UN experts back draft New York bill to ensure effective and fair debt relief: UN experts
08 June 2023
GENEVA (8 June 2023) – UN experts* today called on New York State authorities to adopt legislation designed to ensure that private creditors participate in international debt relief efforts on similar terms as public lenders.
“This bill is a golden opportunity that will allow countries in debt distress to shift their budgetary priorities and, by providing for better living conditions, reduce the risks for investors in these countries and create better opportunities,” said the Special Rapporteur on extreme poverty and human rights, Olivier de Schutter, and the Independent Expert on foreign debt and human rights, Attiya Waris.
The experts welcomed the proposed “New York Taxpayer and International Debt Crises Prevention Act” currently under discussion: a legislation that would compel private sector creditors to participate in debt restructurings of distressed low- and middle-income countries on the same terms as public creditors. The expert on foreign debt expressed support for the proposed legislation in a letter to the US Government in April 2023.
“The proposed law would have a major impact in ensuring that States can protect the economic, social and cultural rights of their people instead of paying for unsustainable debts,” they said. In 2021, low- and middle-income countries reportedly spent an average of 27.5 per cent of their budgets on interest and debt repayments - more than was spent on education, health and social protection combined.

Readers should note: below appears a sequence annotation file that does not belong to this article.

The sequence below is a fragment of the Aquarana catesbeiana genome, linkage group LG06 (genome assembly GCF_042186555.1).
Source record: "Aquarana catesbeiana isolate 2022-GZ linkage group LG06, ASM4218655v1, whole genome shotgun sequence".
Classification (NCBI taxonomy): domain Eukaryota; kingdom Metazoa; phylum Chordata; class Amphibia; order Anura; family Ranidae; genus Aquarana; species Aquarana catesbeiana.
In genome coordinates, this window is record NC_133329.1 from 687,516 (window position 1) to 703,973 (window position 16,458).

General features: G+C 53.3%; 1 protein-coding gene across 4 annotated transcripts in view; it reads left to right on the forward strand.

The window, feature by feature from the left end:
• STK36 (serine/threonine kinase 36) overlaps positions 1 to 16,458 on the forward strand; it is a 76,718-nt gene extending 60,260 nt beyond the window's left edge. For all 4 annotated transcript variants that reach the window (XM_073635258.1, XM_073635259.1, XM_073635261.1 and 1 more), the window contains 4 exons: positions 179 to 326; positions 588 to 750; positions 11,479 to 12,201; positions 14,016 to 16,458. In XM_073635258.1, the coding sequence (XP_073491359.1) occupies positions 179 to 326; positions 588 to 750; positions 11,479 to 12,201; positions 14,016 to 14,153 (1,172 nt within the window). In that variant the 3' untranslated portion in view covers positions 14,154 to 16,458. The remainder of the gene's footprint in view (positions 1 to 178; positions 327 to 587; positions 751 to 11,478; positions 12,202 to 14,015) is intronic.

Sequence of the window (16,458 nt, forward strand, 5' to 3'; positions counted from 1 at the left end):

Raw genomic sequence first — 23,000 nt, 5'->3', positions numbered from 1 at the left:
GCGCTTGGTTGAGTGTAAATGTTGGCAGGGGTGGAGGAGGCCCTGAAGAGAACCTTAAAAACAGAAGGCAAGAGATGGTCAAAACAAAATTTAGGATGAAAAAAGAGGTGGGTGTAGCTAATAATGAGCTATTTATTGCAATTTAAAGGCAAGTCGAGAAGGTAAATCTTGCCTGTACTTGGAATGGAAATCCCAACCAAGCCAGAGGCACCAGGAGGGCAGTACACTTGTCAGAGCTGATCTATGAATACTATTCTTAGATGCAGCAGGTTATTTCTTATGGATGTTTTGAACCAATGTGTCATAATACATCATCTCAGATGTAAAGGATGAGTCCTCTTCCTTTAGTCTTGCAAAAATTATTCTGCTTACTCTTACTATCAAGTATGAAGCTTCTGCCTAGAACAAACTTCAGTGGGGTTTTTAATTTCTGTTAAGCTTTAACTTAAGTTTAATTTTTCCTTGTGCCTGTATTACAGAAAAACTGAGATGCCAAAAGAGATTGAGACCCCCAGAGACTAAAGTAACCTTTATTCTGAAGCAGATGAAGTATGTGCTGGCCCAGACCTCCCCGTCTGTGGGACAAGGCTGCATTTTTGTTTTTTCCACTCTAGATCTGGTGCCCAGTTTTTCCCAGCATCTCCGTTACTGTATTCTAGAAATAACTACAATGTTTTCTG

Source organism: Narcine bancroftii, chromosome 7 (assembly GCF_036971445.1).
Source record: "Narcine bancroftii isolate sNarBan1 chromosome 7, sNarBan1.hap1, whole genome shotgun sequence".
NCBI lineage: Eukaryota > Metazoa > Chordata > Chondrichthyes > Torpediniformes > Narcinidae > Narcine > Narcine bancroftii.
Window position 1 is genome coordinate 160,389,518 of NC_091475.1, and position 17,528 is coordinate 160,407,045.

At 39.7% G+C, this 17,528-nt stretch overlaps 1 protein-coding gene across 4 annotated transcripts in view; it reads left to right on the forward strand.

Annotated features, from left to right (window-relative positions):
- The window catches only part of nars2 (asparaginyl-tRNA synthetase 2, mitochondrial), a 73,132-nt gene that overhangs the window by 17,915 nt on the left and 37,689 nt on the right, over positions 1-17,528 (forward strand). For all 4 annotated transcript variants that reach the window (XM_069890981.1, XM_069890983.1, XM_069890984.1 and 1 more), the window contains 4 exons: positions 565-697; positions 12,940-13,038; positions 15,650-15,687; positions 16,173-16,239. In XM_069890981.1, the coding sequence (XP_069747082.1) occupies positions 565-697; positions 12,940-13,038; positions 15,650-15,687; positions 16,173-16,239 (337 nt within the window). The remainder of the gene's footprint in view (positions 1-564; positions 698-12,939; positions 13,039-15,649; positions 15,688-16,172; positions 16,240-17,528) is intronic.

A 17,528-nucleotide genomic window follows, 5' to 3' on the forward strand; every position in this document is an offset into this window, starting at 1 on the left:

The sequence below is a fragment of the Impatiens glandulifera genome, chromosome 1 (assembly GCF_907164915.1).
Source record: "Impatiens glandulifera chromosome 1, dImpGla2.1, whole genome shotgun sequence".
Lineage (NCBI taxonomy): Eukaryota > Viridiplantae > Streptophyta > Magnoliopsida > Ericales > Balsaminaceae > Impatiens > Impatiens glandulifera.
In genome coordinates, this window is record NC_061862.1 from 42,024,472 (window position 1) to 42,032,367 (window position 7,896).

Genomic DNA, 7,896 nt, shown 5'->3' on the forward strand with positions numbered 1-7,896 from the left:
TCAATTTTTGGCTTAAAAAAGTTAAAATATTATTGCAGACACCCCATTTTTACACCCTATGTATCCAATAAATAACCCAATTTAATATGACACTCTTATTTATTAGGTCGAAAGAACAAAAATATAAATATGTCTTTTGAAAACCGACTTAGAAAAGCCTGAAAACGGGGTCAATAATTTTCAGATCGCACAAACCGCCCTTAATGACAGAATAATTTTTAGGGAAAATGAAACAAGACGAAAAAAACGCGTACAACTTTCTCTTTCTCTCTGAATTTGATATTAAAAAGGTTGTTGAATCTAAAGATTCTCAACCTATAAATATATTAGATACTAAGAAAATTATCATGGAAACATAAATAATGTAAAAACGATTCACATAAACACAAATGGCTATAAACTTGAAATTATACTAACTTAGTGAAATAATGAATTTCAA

The experts pointed out that 60 per cent of developing country debt is held by private creditors and that New York law governs 52 per cent of this global debt.
“If taxpayers contribute to public debt relief, private creditors should be obliged to participate on the same terms,” they said. “Debt relief must be effective and fair for all, and its costs must be shared by private creditors as well.”
The experts stressed that COVID-19, the energy crisis, rising food prices and inflation have led to an increase in unsustainable debt for many countries, with a particular impact on developing countries.
“Without debt relief, it would be impossible to make progress towards the UN Sustainable Development Goals, which have already suffered a serious setback due to the pandemic and increasing international crises,” they said.
“Many poor people can barely afford food and minimum dietary needs for health. It is precisely in times of crisis that States must be able to ensure social protection and food security for all people in their country,” the experts said. “Everyone has an interest in countries being able to invest in social protection, health care, housing, education and food security, instead of devoting more and more of their limited budgets to debt repayments.”
The Special Rapporteurs are part of what is known as the Special Procedures of the Human Rights Council. Special Procedures, the largest body of independent experts in the UN Human Rights system, is the general name of the Council’s independent fact-finding and monitoring mechanisms that address either specific country situations or thematic issues in all parts of the world. Special Procedures’ experts work on a voluntary basis; they are not UN staff and do not receive a salary for their work. They are independent from any government or organization and serve in their individual capacity.
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